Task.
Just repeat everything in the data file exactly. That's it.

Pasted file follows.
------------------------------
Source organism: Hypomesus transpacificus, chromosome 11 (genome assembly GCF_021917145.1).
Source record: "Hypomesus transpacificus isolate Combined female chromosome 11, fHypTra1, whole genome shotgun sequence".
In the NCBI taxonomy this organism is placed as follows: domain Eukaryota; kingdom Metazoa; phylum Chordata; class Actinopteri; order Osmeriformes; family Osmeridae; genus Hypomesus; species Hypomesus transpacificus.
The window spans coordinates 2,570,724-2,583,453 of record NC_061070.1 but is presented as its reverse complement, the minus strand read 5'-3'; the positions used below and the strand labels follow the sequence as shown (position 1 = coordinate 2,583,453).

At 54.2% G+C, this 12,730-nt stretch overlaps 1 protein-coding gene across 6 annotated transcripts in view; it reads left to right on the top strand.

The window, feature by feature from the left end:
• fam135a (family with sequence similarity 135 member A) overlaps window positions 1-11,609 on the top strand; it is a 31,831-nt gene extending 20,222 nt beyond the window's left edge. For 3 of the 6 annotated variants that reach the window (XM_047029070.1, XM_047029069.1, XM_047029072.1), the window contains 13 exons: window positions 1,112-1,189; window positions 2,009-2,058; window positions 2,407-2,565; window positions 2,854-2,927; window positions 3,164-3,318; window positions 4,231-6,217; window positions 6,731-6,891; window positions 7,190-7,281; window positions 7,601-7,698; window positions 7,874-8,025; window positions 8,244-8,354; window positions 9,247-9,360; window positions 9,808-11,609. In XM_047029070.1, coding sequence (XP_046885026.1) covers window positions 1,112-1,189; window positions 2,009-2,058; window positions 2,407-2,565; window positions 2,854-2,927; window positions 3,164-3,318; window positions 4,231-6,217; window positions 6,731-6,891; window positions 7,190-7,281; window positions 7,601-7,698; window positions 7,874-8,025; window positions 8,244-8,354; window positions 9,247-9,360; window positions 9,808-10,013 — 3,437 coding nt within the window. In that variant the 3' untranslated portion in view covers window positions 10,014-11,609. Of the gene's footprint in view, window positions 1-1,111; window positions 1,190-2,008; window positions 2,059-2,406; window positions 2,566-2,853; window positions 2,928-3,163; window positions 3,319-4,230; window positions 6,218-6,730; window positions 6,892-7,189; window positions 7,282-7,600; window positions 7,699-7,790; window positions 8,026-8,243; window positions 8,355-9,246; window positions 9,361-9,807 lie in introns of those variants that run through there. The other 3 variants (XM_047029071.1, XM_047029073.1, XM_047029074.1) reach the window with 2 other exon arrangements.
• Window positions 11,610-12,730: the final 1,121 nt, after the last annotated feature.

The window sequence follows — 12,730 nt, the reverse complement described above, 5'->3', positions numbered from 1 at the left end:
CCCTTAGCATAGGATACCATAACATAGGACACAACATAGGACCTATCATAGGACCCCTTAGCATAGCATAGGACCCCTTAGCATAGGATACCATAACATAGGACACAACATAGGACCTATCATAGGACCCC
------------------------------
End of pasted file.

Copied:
Source organism: Hypomesus transpacificus, chromosome 11 (genome assembly GCF_021917145.1).
Source record: "Hypomesus transpacificus isolate Combined female chromosome 11, fHypTra1, whole genome shotgun sequence".
In the NCBI taxonomy this organism is placed as follows: domain Eukaryota; kingdom Metazoa; phylum Chordata; class Actinopteri; order Osmeriformes; family Osmeridae; genus Hypomesus; species Hypomesus transpacificus.
The window spans coordinates 2,570,724-2,583,453 of record NC_061070.1 but is presented as its reverse complement, the minus strand read 5'-3'; the positions used below and the strand labels follow the sequence as shown (position 1 = coordinate 2,583,453).

At 54.2% G+C, this 12,730-nt stretch overlaps 1 protein-coding gene across 6 annotated transcripts in view; it reads left to right on the top strand.

The window, feature by feature from the left end:
• fam135a (family with sequence similarity 135 member A) overlaps window positions 1-11,609 on the top strand; it is a 31,831-nt gene extending 20,222 nt beyond the window's left edge. For 3 of the 6 annotated variants that reach the window (XM_047029070.1, XM_047029069.1, XM_047029072.1), the window contains 13 exons: window positions 1,112-1,189; window positions 2,009-2,058; window positions 2,407-2,565; window positions 2,854-2,927; window positions 3,164-3,318; window positions 4,231-6,217; window positions 6,731-6,891; window positions 7,190-7,281; window positions 7,601-7,698; window positions 7,874-8,025; window positions 8,244-8,354; window positions 9,247-9,360; window positions 9,808-11,609. In XM_047029070.1, coding sequence (XP_046885026.1) covers window positions 1,112-1,189; window positions 2,009-2,058; window positions 2,407-2,565; window positions 2,854-2,927; window positions 3,164-3,318; window positions 4,231-6,217; window positions 6,731-6,891; window positions 7,190-7,281; window positions 7,601-7,698; window positions 7,874-8,025; window positions 8,244-8,354; window positions 9,247-9,360; window positions 9,808-10,013 — 3,437 coding nt within the window. In that variant the 3' untranslated portion in view covers window positions 10,014-11,609. Of the gene's footprint in view, window positions 1-1,111; window positions 1,190-2,008; window positions 2,059-2,406; window positions 2,566-2,853; window positions 2,928-3,163; window positions 3,319-4,230; window positions 6,218-6,730; window positions 6,892-7,189; window positions 7,282-7,600; window positions 7,699-7,790; window positions 8,026-8,243; window positions 8,355-9,246; window positions 9,361-9,807 lie in introns of those variants that run through there. The other 3 variants (XM_047029071.1, XM_047029073.1, XM_047029074.1) reach the window with 2 other exon arrangements.
• Window positions 11,610-12,730: the final 1,121 nt, after the last annotated feature.

The window sequence follows — 12,730 nt, the reverse complement described above, 5'->3', positions numbered from 1 at the left end:
CCCTTAGCATAGGATACCATAACATAGGACACAACATAGGACCTATCATAGGACCCCTTAGCATAGCATAGGACCCCTTAGCATAGGATACCATAACATAGGACACAACATAGGACCTATCATAGGACCCC